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A K–8 resource to support deep comprehension of math skills and concepts

October 25, 2018 k-2-math-practices, 6-8-math-practices, 3-5-math-practices, mp-using-tools

Three Ways to Use Appropriate Tools Strategically (Mathematical Practice 5)

There is a great deal to say about how to use appropriate tools strategically, which is Mathematical Practice 5 from the Common Core State Standards. It is simple to say that this standard is about using a compass, protractor, ruler, or similar physical tool. There is so much more to using tools than just the use of physical objects. As I read in an article recently, even extremely simple tools are the product of a long period of experimentation, experience, observation, reflection, and recollection. This is the focus on tools I will address in this post.

There is a great deal to say about how to use appropriate tools strategically (Mathematical Practice 5)! Here are examples of tools you can put into practice.

Tools fall into three broad categories: physical tools, cognitive tools, and software tools. The download for this post is a tip sheet with examples of tools you can put into practice to teach certain topics at each grade level. If you are interested in the other Standards for Mathematical Practice, please see my previous posts on Standards 1 through 4.

To assist teachers in the Mathematical Practice 5, I've created a tip sheet with examples of tools you can put into practice. This tip sheet outlines choices you can use for teaching students to use appropriate tools strategically in each strand, at each grade level span. By giving students choices and talking with them about why they chose a specific tool, you can help them grow in their choice of strategies.

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Using Physical Tools Strategically in Mathematics

I use many tools in my classroom, but the focus of this standard is not only to have students use tools, but also to encourage them to choose between tools, and to discuss why they might use them. This is the objective behind the Standards for Mathematical Practice, developing in students the ability to reason — which, in this case, is about using tools to investigate and solve problems.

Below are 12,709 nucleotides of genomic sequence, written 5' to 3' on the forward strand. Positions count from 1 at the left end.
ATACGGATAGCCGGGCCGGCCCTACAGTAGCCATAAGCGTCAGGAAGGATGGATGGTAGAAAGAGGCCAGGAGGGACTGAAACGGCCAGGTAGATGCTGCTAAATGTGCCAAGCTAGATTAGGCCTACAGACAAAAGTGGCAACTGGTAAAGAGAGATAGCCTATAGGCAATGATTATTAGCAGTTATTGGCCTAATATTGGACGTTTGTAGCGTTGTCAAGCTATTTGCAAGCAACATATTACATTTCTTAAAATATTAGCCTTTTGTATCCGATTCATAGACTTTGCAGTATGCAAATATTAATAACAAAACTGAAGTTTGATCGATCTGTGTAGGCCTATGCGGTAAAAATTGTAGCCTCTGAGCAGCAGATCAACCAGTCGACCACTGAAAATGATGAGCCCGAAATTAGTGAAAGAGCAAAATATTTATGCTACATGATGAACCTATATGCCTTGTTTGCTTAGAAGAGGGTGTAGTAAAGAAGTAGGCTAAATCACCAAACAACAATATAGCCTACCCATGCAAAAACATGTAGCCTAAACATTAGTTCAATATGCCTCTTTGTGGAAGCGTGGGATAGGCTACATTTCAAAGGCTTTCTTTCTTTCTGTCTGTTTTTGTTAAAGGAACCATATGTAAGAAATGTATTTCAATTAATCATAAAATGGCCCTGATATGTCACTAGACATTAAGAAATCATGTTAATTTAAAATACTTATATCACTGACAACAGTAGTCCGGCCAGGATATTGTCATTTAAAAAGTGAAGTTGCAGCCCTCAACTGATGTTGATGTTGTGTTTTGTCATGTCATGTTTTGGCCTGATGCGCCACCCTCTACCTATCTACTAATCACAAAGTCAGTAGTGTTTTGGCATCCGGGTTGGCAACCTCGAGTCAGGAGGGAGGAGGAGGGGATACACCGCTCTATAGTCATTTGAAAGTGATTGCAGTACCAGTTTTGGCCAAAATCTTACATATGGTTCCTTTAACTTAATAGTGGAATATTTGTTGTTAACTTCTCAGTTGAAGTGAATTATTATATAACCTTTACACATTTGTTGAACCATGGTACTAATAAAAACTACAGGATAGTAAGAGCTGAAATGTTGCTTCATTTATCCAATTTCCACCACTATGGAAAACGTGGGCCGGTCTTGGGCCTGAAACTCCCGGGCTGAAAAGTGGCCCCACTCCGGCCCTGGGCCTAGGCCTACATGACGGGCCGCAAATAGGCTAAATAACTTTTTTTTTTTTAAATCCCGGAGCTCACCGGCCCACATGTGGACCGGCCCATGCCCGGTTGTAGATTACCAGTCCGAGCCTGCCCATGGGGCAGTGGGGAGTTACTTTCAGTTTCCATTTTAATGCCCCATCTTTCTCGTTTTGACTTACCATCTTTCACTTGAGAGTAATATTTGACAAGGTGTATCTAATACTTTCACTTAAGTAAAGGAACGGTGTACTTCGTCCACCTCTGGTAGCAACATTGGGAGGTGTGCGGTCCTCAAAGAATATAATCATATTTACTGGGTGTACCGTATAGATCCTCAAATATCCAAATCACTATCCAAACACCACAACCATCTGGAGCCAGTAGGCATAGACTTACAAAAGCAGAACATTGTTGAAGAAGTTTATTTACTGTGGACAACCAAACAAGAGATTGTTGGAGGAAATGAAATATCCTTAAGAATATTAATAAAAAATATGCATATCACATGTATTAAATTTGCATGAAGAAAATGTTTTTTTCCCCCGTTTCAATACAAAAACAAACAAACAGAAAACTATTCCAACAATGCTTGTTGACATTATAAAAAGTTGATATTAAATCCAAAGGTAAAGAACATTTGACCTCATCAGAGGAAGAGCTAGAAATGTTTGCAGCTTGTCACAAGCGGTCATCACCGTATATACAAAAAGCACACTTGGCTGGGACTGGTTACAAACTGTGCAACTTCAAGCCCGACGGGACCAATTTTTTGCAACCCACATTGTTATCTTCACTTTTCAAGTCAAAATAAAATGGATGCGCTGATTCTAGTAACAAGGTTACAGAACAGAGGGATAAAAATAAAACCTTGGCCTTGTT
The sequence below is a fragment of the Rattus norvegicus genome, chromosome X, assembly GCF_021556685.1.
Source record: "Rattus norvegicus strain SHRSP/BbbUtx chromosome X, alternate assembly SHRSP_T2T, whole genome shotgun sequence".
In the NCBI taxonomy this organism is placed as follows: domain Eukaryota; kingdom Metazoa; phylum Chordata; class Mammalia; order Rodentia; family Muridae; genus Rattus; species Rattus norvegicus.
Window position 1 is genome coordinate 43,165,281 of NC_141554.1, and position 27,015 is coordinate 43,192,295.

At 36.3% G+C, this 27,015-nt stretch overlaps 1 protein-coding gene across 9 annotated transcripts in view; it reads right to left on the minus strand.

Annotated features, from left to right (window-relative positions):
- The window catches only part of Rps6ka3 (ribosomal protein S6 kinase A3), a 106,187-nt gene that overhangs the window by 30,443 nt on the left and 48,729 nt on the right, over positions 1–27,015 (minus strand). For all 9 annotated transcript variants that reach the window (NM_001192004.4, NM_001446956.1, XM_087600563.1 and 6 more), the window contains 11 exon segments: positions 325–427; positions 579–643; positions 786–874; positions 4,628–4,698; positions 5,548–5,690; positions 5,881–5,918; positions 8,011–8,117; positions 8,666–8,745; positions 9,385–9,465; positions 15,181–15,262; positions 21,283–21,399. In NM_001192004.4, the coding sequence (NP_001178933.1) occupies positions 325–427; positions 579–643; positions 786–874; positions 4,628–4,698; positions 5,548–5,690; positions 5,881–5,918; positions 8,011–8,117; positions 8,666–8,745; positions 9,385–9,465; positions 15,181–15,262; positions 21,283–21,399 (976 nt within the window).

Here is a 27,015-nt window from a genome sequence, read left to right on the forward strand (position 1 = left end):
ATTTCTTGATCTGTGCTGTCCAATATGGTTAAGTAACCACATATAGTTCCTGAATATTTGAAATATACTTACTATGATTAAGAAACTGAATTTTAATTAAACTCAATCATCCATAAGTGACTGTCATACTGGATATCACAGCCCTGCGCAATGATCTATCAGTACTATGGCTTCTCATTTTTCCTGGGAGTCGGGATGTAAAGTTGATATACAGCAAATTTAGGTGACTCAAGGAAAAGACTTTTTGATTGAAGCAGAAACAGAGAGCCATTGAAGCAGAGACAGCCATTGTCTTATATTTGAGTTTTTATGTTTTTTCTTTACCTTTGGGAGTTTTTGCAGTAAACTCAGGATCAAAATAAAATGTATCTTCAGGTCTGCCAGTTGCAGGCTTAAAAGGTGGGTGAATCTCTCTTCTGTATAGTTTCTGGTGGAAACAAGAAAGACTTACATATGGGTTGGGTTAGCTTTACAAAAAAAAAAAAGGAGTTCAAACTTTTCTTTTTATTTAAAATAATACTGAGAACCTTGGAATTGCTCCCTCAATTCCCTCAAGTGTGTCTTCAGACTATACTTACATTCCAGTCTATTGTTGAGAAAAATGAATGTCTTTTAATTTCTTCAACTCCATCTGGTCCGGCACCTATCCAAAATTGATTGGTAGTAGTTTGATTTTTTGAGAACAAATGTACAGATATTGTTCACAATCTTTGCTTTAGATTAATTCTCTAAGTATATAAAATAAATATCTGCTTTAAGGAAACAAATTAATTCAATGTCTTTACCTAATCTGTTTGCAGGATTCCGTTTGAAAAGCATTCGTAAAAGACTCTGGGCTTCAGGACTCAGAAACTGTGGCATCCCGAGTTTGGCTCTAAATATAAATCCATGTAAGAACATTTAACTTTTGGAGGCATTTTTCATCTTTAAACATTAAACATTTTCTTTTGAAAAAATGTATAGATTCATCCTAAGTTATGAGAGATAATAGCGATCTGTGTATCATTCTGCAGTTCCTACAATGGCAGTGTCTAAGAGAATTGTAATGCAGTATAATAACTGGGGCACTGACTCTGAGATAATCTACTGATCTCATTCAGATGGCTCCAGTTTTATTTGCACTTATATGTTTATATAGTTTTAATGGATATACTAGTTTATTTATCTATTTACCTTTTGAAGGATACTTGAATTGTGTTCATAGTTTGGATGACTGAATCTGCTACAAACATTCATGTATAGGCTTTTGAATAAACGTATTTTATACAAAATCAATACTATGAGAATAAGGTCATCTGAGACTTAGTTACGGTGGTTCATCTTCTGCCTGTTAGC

This post includes a few examples of how to give students a choice of tools, but if you are looking for a more complete list of physical tools and manipulatives, be sure to download the related teacher tip sheet.

One way to help students to use appropriate tools is by teaching them about geometric transformations. I work with students on using different tools to experiment and to solve problems with transformations: transparencies or tracing paper to copy figures, cardstock to cut out figures, coordinate grids for graphing figures, or, if I am feeling brave, a compass and a straightedge with a blank sheet of paper to redraw figures. It is an investment of time to teach students to use these tools, but as a result when students are faced with new problems, they will have a wealth of tools to use. In addition, we can have rich personal and classroom discussions about how to use appropriate tools strategically.

An example from the elementary grades could be when students need to estimate the sum of two-digit numbers. Some tools that might be available in this case are number lines, hundreds grids, paper and pencil, various types of counters, and perhaps a calculator. These objects are all valid tools. Giving students a choice of materials and having discussions with them about their choices will lead them to use appropriate tools strategically.